I think that fits well given my premise.
I don't think so. So far I think "behavior" as a word is so overloaded in meaning, it obscures what's going on, and the subcomponents of behavior are thereby going unnamed. Basic action states (music analogy notes) are what I think of as the real behaviors or as I am now calling them, atomic behaviors. A short fixed sequence of atomic behaviors which might be called an escape behavior as example (trill, or stanza, or maybe even a chorus, perhaps in the music analogy) I have no good name for to distinguish between atomic behaviors and this level. Mode doesn't really fit. Then there are long and complex things called behaviors, like "search for food", or "throw a tantrum", or what-have-you on human levels of action (music analogy melody or even opus). All these are simply called behaviors, and as such it is much to broad to be useful for the layering in behavior based robots.
Well, don't expect a large argument from me. I like reductionism in state machines, and I like to split state machines into even smaller and more insultated machines.
I find often the problem when someone designs a state machine, they make it too complex. Often a few simple machines, with intermachine communications, will have less states, less transitions, and be more robust as you say.
I've told the story several times before, but when I worked on a traffic light system, they wanted a state diagram of its operation. No one had ever been able to do it. I finally solved it by separating what what going on into several simple machines that interacted.
From problem too complex for anyone to solve, to problem solved with several small machines. If you didn't factor the machines like that, the number and complexity of the states just exploded.
Did you see my suggestion, in another post, though, that a robot that does an occassional or random change of state to escape, even if done at the wrong time, in the end looks more intelligent than a robot that does not?
A robot that always cruises will get trapped forever. A robot that occassionally throws in an escape sequence does not.
I think this is an argument of scale. While I get your point, what a curb is to nBot, a telephone pole laying on the ground is to jBot. You can build your robot for the expected environment, but it will still have to deal with those things at another scale, or it will not be robust.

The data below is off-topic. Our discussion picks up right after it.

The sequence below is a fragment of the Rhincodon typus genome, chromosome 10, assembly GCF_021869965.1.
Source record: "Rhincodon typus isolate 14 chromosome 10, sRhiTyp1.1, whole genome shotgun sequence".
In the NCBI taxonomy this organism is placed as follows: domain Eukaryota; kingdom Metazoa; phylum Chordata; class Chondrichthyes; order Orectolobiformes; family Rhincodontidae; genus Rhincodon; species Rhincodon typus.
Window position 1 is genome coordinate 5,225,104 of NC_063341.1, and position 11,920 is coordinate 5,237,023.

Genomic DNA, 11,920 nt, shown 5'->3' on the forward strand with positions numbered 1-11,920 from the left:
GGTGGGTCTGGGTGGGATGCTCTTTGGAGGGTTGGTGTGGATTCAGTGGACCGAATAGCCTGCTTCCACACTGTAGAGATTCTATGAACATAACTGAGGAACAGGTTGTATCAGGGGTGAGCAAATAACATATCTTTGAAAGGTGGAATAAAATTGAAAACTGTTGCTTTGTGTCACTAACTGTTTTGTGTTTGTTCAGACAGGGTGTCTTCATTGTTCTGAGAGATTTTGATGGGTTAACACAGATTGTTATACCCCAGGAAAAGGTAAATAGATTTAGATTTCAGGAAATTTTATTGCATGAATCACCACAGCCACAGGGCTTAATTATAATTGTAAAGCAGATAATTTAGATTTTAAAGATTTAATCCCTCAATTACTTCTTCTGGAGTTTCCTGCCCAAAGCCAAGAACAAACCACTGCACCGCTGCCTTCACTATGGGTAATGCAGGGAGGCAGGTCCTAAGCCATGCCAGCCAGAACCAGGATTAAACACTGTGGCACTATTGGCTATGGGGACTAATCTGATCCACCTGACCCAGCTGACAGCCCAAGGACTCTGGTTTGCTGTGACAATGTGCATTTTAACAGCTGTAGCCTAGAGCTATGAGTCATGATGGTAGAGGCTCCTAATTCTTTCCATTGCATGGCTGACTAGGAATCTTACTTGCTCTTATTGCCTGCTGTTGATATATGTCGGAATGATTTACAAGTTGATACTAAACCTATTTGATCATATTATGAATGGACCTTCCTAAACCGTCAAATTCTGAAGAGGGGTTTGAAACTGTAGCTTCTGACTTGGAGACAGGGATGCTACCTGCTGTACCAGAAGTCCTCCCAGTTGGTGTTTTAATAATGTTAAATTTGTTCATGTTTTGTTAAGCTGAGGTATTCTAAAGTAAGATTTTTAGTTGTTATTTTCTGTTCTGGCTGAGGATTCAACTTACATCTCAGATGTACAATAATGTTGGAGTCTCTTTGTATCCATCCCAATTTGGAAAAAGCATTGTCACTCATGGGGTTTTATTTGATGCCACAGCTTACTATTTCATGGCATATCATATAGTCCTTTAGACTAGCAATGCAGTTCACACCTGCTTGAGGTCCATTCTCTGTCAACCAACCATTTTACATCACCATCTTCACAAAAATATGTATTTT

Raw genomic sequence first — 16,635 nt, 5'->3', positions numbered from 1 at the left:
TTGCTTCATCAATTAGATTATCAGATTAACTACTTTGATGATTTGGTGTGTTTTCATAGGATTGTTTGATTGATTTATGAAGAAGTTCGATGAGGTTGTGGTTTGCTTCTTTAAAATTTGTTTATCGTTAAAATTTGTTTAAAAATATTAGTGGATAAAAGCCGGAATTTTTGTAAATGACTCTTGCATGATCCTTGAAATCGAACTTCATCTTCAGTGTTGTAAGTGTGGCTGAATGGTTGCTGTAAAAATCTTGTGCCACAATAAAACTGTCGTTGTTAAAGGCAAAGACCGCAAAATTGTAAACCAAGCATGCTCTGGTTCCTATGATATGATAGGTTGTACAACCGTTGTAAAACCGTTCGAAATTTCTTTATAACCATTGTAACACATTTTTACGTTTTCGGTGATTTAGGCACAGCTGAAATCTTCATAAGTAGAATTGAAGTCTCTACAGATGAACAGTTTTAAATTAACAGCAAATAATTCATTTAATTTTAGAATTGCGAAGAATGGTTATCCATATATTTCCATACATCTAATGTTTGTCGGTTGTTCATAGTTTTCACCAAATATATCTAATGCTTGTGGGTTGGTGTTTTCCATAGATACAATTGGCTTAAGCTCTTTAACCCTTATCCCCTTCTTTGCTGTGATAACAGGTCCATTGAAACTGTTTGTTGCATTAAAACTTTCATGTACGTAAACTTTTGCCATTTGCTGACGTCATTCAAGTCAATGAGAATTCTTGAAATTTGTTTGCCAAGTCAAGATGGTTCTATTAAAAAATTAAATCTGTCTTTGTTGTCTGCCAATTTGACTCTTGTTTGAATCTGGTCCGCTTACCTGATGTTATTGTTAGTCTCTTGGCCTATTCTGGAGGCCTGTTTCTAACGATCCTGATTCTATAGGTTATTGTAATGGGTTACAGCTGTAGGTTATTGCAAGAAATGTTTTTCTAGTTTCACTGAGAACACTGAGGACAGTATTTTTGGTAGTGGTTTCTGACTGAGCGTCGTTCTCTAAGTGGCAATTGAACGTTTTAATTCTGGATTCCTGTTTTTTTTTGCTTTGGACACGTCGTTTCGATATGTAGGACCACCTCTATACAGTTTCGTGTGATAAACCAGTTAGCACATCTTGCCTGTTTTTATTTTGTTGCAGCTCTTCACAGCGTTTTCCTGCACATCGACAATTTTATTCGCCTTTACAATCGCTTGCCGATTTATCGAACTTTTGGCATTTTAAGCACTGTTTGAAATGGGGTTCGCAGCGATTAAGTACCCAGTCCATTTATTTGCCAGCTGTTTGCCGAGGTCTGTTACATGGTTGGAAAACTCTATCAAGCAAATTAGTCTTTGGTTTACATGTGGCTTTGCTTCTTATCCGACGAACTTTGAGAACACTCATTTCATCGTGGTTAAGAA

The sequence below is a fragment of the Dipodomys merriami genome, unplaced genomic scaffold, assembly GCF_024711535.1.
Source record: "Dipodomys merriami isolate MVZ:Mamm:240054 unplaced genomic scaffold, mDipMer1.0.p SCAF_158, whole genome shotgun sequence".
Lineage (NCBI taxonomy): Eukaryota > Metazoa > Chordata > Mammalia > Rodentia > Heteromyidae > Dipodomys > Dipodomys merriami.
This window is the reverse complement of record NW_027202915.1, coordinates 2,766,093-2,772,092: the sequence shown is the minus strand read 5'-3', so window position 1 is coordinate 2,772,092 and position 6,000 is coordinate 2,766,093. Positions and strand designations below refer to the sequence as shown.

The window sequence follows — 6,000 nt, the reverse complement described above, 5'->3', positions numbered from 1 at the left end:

So a robot with 200 foot wheels would be more robut than jBot, because there aren't many manmade structures it couldn't just roll over? What about a skyscrapper? Oh. It's just a mater of scale, and the problem returns at some point.
This is a really interesting derivation, because as I mentioned in another post, it can be used to reduce the number of states or atomic behavior. They way it does it is quite surprizing. By my definition of an atomic behavior, we have two variables instead of one, each with a gain function, and they are linear. Yet the output is not linear. It is a challenge to me to sort out if I think it is an atomic behavior or not.
I've run into a very similar thing in my walking robot. The center of turn when going straight is out at infinity. As it moves in toward the robot, the outer legs take their normal strokes, and the inner legs take shorter ones... until the center of rotation is under one leg, and it just stops and pivots. As the center of rotation mover under that leg and toward the center, the stroke of the leg reverses, and when the center of rotation is directly under the bot, the leg described is now making a full backwards stroke, and the robot's body rotates about a point.
This is attractive, yet fanciful. There are state changes going on. They have just been extracted from the output machine, and moved elsewhere.
But there must have been a mechanism (or transfer function if you prefer) that determined forward progress had stopped, and so rotational progress must begin.
Not knowing how the 0 value in rotate went up when the forward value went down, I am not able to fully comment, but the important point is, there was some function that did that transfer.
I would suggest, what you've done here is factor and hide your state information. Like the traffic light problem, you have reduced the complexity of the output machine, by separating the control to some other simpler machine.
Are you sure you haven't just moved the decision elsewhere?
The output routine uses two vectors. The issue is what fills the two vectors and how it does it.
I don't disagree, and I don't think it is heretical. I actually think it is pivotal. (no pun deliberately intended, but there's certainly one there now I see it written).
Randy M. Dumse
Randy M. Dumse
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